10-31-2003, 07:27:00 PM
Ok I have the car down to bare metal. I went and coated the whole car with Plasti-coat's etching primer. I have a suction feed gun that i plan to use to spry everything but the actual color and the clear. Do I start spraying right over the spray bomb primer or should I sand that off first. I basically put the etching primer on from a can as a quick way to keep rust from forming while I was striping the rest of the car. My plan is to get it to epoxy primer and drive it far a while till next summer when I will be able to put the color on. So, what should I do?
10-31-2003, 11:15:00 PM
I would sand it with 220 and put on several coats (4) of epoxy primer over it-it is not completely water proof though, and is uv sensitive. Then when you are ready to paint it will all have to be sanded again. Most self etching primer doesn't have to be sanded to be topcoated unless it is not topcoated within a certian time period so read the label first.
A better way would be to get some epoxy primer, and prep and spray a panel at a time.
10-31-2003, 11:31:00 PM
Really.. I was under the impression that the epoxy primer would be fine to leave on indefinetly.. And the spray can primer get such a bad wrap I was sure it would all have to come off. Is the epoxy going to be hard to get off when it comes time to put the color coat on? Damn, it seems i would have been better off leaving the old crapy paint on until i was ready to do the whole job. Oh well, so sand the primer and epoxy over it until it is time to take it all off again... live and learn... http://www.nastyz28.com/ubb/smile.gif thanks for the reply.
10-31-2003, 11:46:00 PM
You don't have to sand all the epoxy primer off when you are ready to paint, just scuff the surface for adhesion. After a few months the stuff gets powdery, and you want to get that off. You will probably have some rust spots showing through by then, which will have to be sanded until you get shiny metal, then reprimed. And you don't have to sand off all the etching primer, just scuff it up-you might not have to sand it at all, but read the lapel. The big problem with spray can stuff is it reacting (sometimes) with the topcoat and causing cracking. I had this problem with the underside of my decklid, it had a little spot that needed work, so I covered it with spray can primer. Then when I topcoated it, it reacted and cracked-I had to strip off everything and start over. That is why I will never use the spraycan stuff again. Also, some primers and topcoats are not compatible, so you should pick one brand and stick to it from start to finish.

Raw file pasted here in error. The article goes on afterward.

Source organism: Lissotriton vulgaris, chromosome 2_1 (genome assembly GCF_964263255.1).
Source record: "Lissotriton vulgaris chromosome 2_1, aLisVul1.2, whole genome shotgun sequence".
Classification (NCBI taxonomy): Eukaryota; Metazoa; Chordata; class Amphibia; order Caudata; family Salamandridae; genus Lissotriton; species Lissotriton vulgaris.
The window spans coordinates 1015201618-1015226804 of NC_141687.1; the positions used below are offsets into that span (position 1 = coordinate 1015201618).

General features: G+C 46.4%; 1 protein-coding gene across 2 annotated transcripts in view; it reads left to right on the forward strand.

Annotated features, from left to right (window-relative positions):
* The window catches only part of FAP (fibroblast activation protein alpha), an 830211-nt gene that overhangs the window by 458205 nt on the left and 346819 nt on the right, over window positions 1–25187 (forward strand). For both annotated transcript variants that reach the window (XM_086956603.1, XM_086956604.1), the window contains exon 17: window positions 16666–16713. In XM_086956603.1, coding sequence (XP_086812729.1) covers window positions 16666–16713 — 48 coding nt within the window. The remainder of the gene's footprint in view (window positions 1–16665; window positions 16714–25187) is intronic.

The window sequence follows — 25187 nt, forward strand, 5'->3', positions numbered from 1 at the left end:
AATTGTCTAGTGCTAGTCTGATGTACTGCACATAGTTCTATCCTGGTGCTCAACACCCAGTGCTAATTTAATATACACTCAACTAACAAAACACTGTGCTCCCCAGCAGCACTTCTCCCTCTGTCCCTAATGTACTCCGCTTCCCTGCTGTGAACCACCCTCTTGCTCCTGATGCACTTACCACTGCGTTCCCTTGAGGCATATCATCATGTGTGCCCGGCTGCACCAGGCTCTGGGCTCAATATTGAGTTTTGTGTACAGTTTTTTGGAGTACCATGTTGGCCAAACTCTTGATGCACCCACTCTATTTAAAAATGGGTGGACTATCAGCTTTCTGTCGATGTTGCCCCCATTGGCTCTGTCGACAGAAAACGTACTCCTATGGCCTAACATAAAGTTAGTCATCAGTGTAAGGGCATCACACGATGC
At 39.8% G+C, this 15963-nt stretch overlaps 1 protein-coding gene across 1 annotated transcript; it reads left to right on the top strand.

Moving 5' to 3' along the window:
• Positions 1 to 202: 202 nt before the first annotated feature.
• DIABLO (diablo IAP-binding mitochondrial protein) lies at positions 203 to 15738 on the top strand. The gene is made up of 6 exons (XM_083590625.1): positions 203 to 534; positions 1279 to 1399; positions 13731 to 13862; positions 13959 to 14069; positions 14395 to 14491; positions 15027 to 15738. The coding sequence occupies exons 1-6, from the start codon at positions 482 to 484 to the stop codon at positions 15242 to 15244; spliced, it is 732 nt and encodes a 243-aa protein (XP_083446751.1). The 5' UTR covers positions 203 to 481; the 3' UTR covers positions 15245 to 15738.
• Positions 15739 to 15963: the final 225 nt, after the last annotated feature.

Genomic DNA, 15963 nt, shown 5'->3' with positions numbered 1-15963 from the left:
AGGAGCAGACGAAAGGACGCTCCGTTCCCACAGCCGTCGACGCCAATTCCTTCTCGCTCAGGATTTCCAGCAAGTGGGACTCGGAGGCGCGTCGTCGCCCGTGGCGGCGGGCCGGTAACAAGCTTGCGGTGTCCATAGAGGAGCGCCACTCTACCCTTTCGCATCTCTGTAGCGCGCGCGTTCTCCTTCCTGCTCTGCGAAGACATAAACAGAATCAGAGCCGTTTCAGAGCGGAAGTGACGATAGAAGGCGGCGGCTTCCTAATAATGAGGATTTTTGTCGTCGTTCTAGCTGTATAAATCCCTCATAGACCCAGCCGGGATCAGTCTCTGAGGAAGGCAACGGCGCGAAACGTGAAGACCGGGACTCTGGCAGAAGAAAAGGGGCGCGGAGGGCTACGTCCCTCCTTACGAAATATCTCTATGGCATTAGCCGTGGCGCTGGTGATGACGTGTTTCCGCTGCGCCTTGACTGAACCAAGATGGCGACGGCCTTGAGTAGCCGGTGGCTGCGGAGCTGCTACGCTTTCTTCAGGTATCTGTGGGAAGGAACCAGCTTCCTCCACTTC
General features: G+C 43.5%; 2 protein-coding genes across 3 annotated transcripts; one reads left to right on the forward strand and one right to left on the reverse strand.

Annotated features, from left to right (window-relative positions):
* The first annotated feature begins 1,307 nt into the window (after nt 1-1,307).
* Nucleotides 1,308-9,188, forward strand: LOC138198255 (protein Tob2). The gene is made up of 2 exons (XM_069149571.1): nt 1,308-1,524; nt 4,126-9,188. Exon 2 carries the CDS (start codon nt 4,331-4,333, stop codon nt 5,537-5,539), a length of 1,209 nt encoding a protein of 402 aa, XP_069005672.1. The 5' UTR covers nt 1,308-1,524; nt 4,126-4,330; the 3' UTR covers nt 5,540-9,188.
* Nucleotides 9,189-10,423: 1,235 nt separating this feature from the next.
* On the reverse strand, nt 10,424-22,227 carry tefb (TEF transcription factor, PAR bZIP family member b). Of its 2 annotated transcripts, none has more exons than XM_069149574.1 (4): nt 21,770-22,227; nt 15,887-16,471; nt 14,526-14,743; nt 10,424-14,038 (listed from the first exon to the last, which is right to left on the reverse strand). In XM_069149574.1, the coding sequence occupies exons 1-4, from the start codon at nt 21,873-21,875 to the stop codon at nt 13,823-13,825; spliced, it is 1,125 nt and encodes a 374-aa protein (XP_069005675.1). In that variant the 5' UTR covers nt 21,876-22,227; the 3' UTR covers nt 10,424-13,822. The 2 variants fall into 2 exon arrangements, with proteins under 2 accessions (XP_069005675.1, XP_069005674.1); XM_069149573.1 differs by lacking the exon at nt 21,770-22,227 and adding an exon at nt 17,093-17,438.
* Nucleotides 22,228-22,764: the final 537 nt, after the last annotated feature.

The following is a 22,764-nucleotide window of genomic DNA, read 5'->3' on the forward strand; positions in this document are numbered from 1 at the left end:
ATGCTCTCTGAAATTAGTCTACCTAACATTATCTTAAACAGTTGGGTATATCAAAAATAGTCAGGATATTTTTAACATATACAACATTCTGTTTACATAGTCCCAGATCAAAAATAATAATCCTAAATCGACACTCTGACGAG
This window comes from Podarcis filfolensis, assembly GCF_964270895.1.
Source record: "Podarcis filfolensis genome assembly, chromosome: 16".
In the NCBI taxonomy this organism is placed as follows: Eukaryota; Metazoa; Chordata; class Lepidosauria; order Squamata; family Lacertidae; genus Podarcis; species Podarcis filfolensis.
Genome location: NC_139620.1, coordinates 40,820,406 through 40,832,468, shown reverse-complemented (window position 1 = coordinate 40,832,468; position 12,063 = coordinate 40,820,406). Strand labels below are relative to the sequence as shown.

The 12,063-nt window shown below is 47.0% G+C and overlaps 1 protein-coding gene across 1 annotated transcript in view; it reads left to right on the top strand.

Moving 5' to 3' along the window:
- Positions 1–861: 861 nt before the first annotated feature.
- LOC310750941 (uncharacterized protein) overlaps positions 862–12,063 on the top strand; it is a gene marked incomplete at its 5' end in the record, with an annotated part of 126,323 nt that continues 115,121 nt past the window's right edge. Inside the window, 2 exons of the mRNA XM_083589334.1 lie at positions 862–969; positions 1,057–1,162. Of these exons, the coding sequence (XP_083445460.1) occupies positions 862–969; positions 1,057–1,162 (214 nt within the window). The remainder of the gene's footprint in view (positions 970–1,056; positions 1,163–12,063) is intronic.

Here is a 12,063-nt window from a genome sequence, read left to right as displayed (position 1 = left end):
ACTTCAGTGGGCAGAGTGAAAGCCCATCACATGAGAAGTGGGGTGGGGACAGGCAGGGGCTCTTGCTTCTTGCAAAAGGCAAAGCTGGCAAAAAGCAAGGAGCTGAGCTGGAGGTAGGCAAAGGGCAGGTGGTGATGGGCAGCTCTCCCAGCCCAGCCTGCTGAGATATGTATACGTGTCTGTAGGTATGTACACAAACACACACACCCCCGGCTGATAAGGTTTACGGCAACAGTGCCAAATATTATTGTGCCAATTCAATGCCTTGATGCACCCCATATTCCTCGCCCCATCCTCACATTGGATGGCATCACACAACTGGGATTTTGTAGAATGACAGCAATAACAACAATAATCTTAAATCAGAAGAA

Ideally, a car sprayed in any type of primer should not be exposed to anything, because since primers job is to promote adhesion, oils from your hands, squashed bugs, road debris, ect will get in there and will show up later as bubbles, spots, ect. Also, most primers have a window period when they should be topcoated-for example within a week from when they are applied.
[This message has been edited by Daniel (edited October 31, 2003).]
11-01-2003, 11:16:00 PM
That doesnt sound like "Epoxy" primer you used Daniel. Are you sure it was "Epoxy"?
If so - must have been an off brand.